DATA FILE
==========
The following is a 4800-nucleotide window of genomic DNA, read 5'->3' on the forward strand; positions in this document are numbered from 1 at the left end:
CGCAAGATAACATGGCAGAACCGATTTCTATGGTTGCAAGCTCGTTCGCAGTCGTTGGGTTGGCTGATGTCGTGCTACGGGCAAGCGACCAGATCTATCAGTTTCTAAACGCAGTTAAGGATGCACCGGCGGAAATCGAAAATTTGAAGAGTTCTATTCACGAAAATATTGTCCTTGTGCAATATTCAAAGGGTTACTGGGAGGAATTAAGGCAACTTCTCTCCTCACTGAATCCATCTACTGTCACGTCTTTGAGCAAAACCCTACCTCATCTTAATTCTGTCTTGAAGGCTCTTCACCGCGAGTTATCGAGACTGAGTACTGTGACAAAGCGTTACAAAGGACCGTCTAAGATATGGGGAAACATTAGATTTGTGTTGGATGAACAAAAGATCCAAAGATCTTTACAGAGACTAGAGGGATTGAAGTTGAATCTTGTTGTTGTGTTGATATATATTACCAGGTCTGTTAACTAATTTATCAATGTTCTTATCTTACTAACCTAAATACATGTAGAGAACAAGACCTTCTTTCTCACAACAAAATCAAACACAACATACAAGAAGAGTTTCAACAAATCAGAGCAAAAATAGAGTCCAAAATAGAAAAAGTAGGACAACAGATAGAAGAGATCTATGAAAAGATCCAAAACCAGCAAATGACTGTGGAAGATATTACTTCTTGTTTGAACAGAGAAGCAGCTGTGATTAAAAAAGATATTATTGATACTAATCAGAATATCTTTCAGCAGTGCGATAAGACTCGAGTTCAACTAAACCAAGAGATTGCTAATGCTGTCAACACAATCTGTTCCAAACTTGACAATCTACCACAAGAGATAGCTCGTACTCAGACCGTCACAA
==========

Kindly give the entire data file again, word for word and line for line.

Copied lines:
The following is a 4800-nucleotide window of genomic DNA, read 5'->3' on the forward strand; positions in this document are numbered from 1 at the left end:
CGCAAGATAACATGGCAGAACCGATTTCTATGGTTGCAAGCTCGTTCGCAGTCGTTGGGTTGGCTGATGTCGTGCTACGGGCAAGCGACCAGATCTATCAGTTTCTAAACGCAGTTAAGGATGCACCGGCGGAAATCGAAAATTTGAAGAGTTCTATTCACGAAAATATTGTCCTTGTGCAATATTCAAAGGGTTACTGGGAGGAATTAAGGCAACTTCTCTCCTCACTGAATCCATCTACTGTCACGTCTTTGAGCAAAACCCTACCTCATCTTAATTCTGTCTTGAAGGCTCTTCACCGCGAGTTATCGAGACTGAGTACTGTGACAAAGCGTTACAAAGGACCGTCTAAGATATGGGGAAACATTAGATTTGTGTTGGATGAACAAAAGATCCAAAGATCTTTACAGAGACTAGAGGGATTGAAGTTGAATCTTGTTGTTGTGTTGATATATATTACCAGGTCTGTTAACTAATTTATCAATGTTCTTATCTTACTAACCTAAATACATGTAGAGAACAAGACCTTCTTTCTCACAACAAAATCAAACACAACATACAAGAAGAGTTTCAACAAATCAGAGCAAAAATAGAGTCCAAAATAGAAAAAGTAGGACAACAGATAGAAGAGATCTATGAAAAGATCCAAAACCAGCAAATGACTGTGGAAGATATTACTTCTTGTTTGAACAGAGAAGCAGCTGTGATTAAAAAAGATATTATTGATACTAATCAGAATATCTTTCAGCAGTGCGATAAGACTCGAGTTCAACTAAACCAAGAGATTGCTAATGCTGTCAACACAATCTGTTCCAAACTTGACAATCTACCACAAGAGATAGCTCGTACTCAGACCGTCACAA